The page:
The answer to each disciple’s question—Is it I?—requires an answer of yes from each and every one of us. Yes, Judas betrayed Jesus, but by morning all the disciples would betray Him. Judas betrayed Him for greed (vv. 10-11), but the rest would betray Him from weakness (vv. 37-42), fear (vv. 50-52), and cowardice (vv. 66-72). But what about you and me? Each one of us is a Judas because every sin against Jesus is a personal act of betrayal. Yet this is where the grace of the gospel shines so bright: even those who betray this great King and glorious Savior can experience immediate and complete forgiveness through simple repentance and confession of sin (1 John 1:9). Godly repentance will grieve over the terrible thing it has done, but then it flees to Jesus who took that sin on Himself at the cross. In grace God forgives, and He provides the strength to move forward in the “family of the forgiven.” What a great family that is! If only Judas had repented of his sin.

Jesus Prepared a Last Supper That Was Actually a First Supper

Mark 14:22-25

Dietrich Bonhoeffer said, “He who would learn to serve must first learn to think little of himself.” And he quoted Thomas à Kempis as saying, “This is the highest and most profitable lesson, truly to know and despise ourselves” (Bonhoeffer, Life Together, 94). Jesus has already served His disciples on their last night together by washing their feet (John 13:1-20). Now He serves them again as He institutes what we call “the Last Supper” (cf. Matt 26:26-29; Luke 22:18-20; 1 Cor 10:14-22; 11:17-34).

However, we could also refer to it as “the First Supper,” as it inaugurates the “new covenant” (Jer 31:31-34; Luke 22:20), which God made with us through the Lord Jesus, the true Passover Lamb who had been sacrificed for us (1 Cor 5:7). His death made possible a new and greater exodus (see Luke 9:31), as we are set free from our slavery to sin.

The Passover meal was the proper occasion for the Lord’s Supper to be instituted:

It included four points at which the presider, holding a glass of wine, got up and explained the Feast’s meaning. The four cups of wine329 represented the four promises made by God in Exodus 6:6-7. These promises were for rescue from Egypt, for freedom from slavery, for redemption by God’s power, and for a renewed relationship with God. The third cup came at a point when the meal was almost completely eaten (Keller, King’s Cross, 164-65).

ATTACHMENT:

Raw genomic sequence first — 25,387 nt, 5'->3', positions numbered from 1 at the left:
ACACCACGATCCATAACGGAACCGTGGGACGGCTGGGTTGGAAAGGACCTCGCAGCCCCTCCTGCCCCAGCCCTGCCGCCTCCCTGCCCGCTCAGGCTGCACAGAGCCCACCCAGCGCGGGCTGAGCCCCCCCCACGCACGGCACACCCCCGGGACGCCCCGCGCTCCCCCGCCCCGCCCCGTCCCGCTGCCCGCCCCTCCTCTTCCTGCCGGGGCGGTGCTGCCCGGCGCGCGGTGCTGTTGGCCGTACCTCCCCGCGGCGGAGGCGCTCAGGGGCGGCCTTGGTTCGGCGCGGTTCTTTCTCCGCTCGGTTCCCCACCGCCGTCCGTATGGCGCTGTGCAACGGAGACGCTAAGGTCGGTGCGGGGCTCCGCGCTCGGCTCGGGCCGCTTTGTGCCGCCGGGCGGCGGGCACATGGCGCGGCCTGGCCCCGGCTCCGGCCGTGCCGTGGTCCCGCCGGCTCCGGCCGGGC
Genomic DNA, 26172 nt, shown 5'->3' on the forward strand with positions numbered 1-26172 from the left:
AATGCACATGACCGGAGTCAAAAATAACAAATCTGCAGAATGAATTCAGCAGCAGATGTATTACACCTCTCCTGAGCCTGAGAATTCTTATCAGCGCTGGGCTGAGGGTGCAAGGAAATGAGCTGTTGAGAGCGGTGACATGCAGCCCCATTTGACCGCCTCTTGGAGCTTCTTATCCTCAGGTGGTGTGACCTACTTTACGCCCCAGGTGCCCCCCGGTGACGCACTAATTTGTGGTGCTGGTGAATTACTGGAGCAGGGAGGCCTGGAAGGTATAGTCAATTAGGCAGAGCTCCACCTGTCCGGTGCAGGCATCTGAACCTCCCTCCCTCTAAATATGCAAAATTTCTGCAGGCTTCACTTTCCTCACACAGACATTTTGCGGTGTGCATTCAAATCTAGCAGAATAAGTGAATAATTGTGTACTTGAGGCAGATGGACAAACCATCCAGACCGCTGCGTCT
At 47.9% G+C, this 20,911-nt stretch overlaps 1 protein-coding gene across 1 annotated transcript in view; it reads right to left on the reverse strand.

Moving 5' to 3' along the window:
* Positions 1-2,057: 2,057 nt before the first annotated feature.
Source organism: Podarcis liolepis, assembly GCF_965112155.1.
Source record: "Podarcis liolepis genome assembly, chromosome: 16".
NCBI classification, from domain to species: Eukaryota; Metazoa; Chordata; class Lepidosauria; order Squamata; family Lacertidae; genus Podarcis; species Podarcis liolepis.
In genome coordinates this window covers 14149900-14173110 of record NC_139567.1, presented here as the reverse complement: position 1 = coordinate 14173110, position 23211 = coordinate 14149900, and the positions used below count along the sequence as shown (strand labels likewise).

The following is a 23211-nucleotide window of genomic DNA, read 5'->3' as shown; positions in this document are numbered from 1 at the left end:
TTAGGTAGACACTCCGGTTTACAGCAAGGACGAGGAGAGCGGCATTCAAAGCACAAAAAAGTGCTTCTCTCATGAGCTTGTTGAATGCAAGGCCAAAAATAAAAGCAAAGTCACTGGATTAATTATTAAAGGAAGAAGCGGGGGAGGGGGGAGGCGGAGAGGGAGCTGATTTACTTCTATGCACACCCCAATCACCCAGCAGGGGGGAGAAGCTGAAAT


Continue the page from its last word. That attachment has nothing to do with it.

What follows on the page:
This third cup, I believe, is the one in verse 23.

The Passover meal is proceeding as usual when suddenly Jesus departs from the normal script. What He says are the words of a madman unless He is the Son of God and the true Passover Lamb. Breaking the bread and blessing it, He says, “Take it; this is My body.” He takes the cup, blesses it, and “they all drank from it.” Then He says, “This is My blood that establishes the covenant; it is shed for many” (v. 24). The new covenant, like the old covenant, is a “blood covenant.” That it is “shed for many” informs us that the new covenant, promised in Jeremiah 31:31-34, is made possible by the death of Isaiah’s “Suffering Servant of the Lord” who “bore the sins of many and made intercession for the transgressors” (Isa 53:12). Hebrews 8:1-13 speaks of the new covenant in greater detail.

Jesus told His disciples that each time they gathered in the future to celebrate this meal, they were to do it “in remembrance of Me” (Luke 22:19; 1 Cor 11:24). It is almost impossible to overstate how shocking these words are. Sam Storms helps us grasp the massive significance of what Jesus said: